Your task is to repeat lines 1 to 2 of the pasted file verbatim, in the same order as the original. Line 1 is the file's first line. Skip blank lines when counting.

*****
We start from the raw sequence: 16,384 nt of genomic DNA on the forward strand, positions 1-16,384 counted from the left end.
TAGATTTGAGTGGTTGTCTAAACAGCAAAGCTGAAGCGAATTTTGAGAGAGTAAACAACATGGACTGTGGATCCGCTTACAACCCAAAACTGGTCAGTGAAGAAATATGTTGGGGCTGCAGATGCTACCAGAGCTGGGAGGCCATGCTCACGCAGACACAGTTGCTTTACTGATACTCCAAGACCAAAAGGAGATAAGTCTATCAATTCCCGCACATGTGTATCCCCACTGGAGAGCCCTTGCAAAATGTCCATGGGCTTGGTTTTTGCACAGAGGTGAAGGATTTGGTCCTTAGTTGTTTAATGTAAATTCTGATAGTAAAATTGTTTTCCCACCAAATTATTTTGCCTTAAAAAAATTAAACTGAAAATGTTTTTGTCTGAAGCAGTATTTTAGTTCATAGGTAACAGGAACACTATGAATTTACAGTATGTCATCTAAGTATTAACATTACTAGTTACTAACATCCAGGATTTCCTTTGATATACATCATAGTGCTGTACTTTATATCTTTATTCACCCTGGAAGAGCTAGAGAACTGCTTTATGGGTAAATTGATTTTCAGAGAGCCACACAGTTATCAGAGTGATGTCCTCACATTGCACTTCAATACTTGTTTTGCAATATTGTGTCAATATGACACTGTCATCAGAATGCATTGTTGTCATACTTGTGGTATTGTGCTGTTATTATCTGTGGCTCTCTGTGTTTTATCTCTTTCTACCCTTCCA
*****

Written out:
We start from the raw sequence: 16,384 nt of genomic DNA on the forward strand, positions 1-16,384 counted from the left end.
TAGATTTGAGTGGTTGTCTAAACAGCAAAGCTGAAGCGAATTTTGAGAGAGTAAACAACATGGACTGTGGATCCGCTTACAACCCAAAACTGGTCAGTGAAGAAATATGTTGGGGCTGCAGATGCTACCAGAGCTGGGAGGCCATGCTCACGCAGACACAGTTGCTTTACTGATACTCCAAGACCAAAAGGAGATAAGTCTATCAATTCCCGCACATGTGTATCCCCACTGGAGAGCCCTTGCAAAATGTCCATGGGCTTGGTTTTTGCACAGAGGTGAAGGATTTGGTCCTTAGTTGTTTAATGTAAATTCTGATAGTAAAATTGTTTTCCCACCAAATTATTTTGCCTTAAAAAAATTAAACTGAAAATGTTTTTGTCTGAAGCAGTATTTTAGTTCATAGGTAACAGGAACACTATGAATTTACAGTATGTCATCTAAGTATTAACATTACTAGTTACTAACATCCAGGATTTCCTTTGATATACATCATAGTGCTGTACTTTATATCTTTATTCACCCTGGAAGAGCTAGAGAACTGCTTTATGGGTAAATTGATTTTCAGAGAGCCACACAGTTATCAGAGTGATGTCCTCACATTGCACTTCAATACTTGTTTTGCAATATTGTGTCAATATGACACTGTCATCAGAATGCATTGTTGTCATACTTGTGGTATTGTGCTGTTATTATCTGTGGCTCTCTGTGTTTTATCTCTTTCTACCCTTCCA